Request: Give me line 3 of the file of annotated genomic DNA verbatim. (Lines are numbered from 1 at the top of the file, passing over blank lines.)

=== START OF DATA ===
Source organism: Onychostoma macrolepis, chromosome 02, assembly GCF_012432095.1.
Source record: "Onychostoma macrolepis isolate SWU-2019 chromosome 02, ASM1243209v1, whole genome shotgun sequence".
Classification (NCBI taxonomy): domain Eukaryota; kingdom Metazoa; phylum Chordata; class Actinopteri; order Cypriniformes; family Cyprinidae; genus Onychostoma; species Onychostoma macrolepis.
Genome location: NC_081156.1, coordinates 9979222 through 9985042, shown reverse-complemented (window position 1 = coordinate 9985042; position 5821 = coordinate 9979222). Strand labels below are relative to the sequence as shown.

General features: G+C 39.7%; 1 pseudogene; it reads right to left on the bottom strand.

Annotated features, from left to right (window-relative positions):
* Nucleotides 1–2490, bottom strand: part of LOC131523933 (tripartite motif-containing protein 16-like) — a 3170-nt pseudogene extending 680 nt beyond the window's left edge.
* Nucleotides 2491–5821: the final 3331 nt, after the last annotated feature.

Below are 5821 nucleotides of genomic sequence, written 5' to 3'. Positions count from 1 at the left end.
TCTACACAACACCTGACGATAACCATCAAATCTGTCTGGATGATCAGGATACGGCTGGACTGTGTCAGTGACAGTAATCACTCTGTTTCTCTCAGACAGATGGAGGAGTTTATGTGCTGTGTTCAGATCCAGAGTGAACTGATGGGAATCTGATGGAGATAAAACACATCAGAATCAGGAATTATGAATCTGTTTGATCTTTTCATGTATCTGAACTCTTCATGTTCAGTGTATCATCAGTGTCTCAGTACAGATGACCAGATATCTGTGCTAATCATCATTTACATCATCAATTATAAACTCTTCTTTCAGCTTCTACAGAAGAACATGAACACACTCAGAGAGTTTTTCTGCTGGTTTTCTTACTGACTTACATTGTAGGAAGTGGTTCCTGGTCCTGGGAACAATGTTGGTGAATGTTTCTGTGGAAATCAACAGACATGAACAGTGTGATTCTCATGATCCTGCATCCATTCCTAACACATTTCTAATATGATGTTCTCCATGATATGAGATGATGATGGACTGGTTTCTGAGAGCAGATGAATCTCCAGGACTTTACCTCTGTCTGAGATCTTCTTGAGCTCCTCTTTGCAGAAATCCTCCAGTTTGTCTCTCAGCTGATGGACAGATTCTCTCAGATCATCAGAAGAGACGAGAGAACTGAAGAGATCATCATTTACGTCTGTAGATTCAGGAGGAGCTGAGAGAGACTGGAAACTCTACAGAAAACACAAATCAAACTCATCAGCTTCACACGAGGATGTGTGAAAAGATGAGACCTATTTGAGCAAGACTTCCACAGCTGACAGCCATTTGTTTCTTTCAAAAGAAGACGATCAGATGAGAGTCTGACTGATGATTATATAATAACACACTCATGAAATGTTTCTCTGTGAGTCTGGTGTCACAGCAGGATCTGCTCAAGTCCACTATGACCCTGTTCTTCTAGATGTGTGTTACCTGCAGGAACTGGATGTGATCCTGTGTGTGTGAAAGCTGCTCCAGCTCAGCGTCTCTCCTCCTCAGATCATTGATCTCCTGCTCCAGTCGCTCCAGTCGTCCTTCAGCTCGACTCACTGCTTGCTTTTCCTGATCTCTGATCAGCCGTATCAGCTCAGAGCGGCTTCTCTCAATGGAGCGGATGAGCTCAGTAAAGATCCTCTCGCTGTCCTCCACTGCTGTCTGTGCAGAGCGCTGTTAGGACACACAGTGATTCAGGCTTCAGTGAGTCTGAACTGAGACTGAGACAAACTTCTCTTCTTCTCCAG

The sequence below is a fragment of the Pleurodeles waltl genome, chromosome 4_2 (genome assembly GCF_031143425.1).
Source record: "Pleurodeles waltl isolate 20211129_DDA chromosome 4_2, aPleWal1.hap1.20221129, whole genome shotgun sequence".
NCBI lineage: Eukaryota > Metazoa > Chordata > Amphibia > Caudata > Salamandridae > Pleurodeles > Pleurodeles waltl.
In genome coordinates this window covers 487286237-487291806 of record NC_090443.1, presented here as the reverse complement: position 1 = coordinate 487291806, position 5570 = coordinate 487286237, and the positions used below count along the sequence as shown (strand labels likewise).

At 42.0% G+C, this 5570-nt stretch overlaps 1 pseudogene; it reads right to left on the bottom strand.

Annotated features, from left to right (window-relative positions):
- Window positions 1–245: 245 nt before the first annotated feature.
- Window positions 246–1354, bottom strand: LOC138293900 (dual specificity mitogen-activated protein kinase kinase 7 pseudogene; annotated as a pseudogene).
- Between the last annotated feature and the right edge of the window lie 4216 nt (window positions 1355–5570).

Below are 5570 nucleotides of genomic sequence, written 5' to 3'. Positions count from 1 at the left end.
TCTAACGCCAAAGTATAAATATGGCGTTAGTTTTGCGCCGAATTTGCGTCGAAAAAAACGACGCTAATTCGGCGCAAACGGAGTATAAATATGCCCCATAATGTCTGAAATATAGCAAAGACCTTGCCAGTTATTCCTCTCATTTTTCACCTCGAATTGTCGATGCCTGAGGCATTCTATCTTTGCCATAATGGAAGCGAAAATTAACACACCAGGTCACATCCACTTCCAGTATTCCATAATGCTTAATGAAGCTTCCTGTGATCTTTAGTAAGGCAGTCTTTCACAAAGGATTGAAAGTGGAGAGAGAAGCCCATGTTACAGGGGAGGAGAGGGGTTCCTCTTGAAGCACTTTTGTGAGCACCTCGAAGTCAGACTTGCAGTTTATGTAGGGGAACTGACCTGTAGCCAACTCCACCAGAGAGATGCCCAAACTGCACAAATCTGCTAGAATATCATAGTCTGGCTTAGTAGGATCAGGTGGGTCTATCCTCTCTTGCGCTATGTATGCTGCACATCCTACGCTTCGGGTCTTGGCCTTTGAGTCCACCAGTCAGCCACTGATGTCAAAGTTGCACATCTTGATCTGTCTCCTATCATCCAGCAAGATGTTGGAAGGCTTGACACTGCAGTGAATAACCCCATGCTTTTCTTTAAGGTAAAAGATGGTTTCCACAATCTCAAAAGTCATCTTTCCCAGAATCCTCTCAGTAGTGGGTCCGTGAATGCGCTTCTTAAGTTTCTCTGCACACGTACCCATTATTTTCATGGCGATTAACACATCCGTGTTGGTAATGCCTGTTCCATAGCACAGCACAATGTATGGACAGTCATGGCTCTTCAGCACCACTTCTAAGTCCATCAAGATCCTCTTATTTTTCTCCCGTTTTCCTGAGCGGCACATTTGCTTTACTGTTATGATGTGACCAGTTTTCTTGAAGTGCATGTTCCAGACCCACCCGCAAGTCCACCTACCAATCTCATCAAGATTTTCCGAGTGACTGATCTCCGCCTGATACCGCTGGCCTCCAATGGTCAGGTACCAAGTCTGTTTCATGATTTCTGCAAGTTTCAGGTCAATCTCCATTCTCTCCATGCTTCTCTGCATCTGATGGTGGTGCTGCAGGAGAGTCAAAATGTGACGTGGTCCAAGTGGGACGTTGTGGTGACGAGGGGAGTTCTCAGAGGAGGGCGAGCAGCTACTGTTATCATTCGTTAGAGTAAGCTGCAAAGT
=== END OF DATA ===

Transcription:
Classification (NCBI taxonomy): domain Eukaryota; kingdom Metazoa; phylum Chordata; class Actinopteri; order Cypriniformes; family Cyprinidae; genus Onychostoma; species Onychostoma macrolepis.